Pancreatic Cancer Center Research

Diane Simeone collaborates with Sunitha Nagrath

Pancreatic cancer research at the University of Michigan, led by a multidisciplinary team of scientists and clinicians, holds the promise to significantly change the dismal statistics associated with this disease by revolutionizing pancreatic cancer care. The team is attacking the disease on a variety of fronts.

Major scientific goals include:

  • Understanding the genetic and biologic events occurring early in pancreatic cancer, with a goal of developing better diagnostic tools.
  • Developing new paradigms and model systems to evaluate the role of specific genes in the initiation and progression of these cancers.
  • Understanding the factors that promote invasion of pancreatic cancer, with a special emphasis on the environment of pancreatic adenocarcinoma cells and the biology of invasion and metastasis.
  • Detection of Circulating Tumor cells as a potential new diagnostic tool.
  • Detection of new biological markers as an improved diagnostic tool.
  • Understanding the basis of drug resistance and sensitivity in pancreatic adenocarcinoma and pancreatic neuroendocrine tumors.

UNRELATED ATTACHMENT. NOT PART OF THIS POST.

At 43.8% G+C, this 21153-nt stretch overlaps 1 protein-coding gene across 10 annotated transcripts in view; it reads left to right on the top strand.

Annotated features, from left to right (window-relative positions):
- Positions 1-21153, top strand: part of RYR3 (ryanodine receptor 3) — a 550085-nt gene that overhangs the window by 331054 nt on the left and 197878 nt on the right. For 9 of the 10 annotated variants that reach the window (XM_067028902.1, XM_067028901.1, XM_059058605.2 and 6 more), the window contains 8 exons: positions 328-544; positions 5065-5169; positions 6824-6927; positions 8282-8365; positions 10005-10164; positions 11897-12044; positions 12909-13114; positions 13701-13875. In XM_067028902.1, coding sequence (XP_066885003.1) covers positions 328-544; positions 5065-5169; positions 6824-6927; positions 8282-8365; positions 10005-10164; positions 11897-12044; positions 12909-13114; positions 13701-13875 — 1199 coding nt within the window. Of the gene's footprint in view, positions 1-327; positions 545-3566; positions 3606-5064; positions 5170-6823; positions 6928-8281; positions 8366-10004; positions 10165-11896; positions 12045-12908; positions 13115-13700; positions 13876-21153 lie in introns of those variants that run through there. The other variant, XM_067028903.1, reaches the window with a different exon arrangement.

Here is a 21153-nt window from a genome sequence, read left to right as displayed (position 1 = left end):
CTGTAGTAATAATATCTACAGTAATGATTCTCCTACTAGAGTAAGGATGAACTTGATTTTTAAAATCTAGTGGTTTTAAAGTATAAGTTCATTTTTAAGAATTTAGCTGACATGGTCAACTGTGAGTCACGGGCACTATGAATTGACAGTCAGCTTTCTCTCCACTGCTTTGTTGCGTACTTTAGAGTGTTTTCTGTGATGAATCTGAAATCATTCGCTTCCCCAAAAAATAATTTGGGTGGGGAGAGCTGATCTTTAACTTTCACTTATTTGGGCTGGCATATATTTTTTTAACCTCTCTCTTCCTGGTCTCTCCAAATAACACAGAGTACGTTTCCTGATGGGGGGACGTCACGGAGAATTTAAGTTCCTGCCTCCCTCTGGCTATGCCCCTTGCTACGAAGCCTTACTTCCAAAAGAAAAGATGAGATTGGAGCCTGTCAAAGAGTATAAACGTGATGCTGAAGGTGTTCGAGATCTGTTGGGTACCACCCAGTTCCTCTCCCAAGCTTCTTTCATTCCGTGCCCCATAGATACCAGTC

• Use of model systems to evaluate new targeted therapies, either alone or in combination with conventional drugs in the treatment of pancreatic adenocarcinoma and pancreatic neuroendocrine tumors.
Image of solution being poured from beaker

Basic Science

The program has a collaborative basic science component, focusing on pancreatic adenocarcinoma and neuroendocrine tumors.

Major strengths of our basic science component include:

  • State-of-the-art mouse models of pancreatic cancers that are being used to explore basic mechanisms of tumor transformation and as platforms for pre-clinical evaluation of novel therapeutics to treat cancer.
  • Analysis of signal transduction pathways that contribute to the abnormal proliferation, invasion and migration of pancreatic cancer cells.
  • Ability to derive primary cultures of primary human ductal epithelial cells (PDECs) as well as surrounding tumor micro-environmental cells for the analysis of early genetic and cell biological alterations in the cells that are believed to be the progenitors of pancreatic cancer.

Clinical Research

The program's clinical research component includes studies in both pancreatic adenocarcinoma and neuroendocrine tumors of the pancreas.

Information from these studies helps design improved drug treatment strategies, tailored to the specific genetic and biochemical features of the disease. These studies work in conjunction with efforts to identify new markers, which may permit earlier diagnosis in at-risk populations and allow earlier and more effective intervention.

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